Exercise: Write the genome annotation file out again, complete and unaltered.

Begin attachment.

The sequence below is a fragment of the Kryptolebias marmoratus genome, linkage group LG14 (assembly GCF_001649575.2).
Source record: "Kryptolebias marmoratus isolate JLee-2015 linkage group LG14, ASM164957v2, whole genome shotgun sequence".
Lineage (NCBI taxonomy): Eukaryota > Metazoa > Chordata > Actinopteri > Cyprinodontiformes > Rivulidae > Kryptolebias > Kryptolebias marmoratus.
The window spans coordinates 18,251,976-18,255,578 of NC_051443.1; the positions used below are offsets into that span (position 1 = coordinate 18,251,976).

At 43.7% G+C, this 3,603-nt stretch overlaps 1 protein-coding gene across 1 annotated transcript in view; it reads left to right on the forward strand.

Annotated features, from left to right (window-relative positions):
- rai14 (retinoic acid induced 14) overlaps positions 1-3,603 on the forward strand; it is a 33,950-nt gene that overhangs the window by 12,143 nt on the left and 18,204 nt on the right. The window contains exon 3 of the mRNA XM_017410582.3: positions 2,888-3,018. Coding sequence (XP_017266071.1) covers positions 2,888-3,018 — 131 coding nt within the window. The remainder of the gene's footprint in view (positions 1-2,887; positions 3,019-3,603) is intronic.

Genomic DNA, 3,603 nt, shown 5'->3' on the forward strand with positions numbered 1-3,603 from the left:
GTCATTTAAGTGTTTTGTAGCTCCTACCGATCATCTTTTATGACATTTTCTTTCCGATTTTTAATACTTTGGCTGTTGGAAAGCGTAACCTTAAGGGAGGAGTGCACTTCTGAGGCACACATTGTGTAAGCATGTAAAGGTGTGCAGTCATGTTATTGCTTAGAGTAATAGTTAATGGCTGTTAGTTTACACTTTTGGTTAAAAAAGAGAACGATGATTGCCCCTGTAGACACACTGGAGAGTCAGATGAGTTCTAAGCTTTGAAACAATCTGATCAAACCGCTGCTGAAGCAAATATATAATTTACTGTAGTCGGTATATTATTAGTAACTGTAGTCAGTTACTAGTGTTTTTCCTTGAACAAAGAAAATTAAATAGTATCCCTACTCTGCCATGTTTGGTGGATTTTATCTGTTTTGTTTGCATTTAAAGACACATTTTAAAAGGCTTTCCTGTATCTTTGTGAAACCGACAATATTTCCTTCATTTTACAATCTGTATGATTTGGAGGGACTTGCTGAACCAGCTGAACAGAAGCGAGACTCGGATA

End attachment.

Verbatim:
The sequence below is a fragment of the Kryptolebias marmoratus genome, linkage group LG14 (assembly GCF_001649575.2).
Source record: "Kryptolebias marmoratus isolate JLee-2015 linkage group LG14, ASM164957v2, whole genome shotgun sequence".
Lineage (NCBI taxonomy): Eukaryota > Metazoa > Chordata > Actinopteri > Cyprinodontiformes > Rivulidae > Kryptolebias > Kryptolebias marmoratus.
The window spans coordinates 18,251,976-18,255,578 of NC_051443.1; the positions used below are offsets into that span (position 1 = coordinate 18,251,976).

At 43.7% G+C, this 3,603-nt stretch overlaps 1 protein-coding gene across 1 annotated transcript in view; it reads left to right on the forward strand.

Annotated features, from left to right (window-relative positions):
- rai14 (retinoic acid induced 14) overlaps positions 1-3,603 on the forward strand; it is a 33,950-nt gene that overhangs the window by 12,143 nt on the left and 18,204 nt on the right. The window contains exon 3 of the mRNA XM_017410582.3: positions 2,888-3,018. Coding sequence (XP_017266071.1) covers positions 2,888-3,018 — 131 coding nt within the window. The remainder of the gene's footprint in view (positions 1-2,887; positions 3,019-3,603) is intronic.

Genomic DNA, 3,603 nt, shown 5'->3' on the forward strand with positions numbered 1-3,603 from the left:
GTCATTTAAGTGTTTTGTAGCTCCTACCGATCATCTTTTATGACATTTTCTTTCCGATTTTTAATACTTTGGCTGTTGGAAAGCGTAACCTTAAGGGAGGAGTGCACTTCTGAGGCACACATTGTGTAAGCATGTAAAGGTGTGCAGTCATGTTATTGCTTAGAGTAATAGTTAATGGCTGTTAGTTTACACTTTTGGTTAAAAAAGAGAACGATGATTGCCCCTGTAGACACACTGGAGAGTCAGATGAGTTCTAAGCTTTGAAACAATCTGATCAAACCGCTGCTGAAGCAAATATATAATTTACTGTAGTCGGTATATTATTAGTAACTGTAGTCAGTTACTAGTGTTTTTCCTTGAACAAAGAAAATTAAATAGTATCCCTACTCTGCCATGTTTGGTGGATTTTATCTGTTTTGTTTGCATTTAAAGACACATTTTAAAAGGCTTTCCTGTATCTTTGTGAAACCGACAATATTTCCTTCATTTTACAATCTGTATGATTTGGAGGGACTTGCTGAACCAGCTGAACAGAAGCGAGACTCGGATA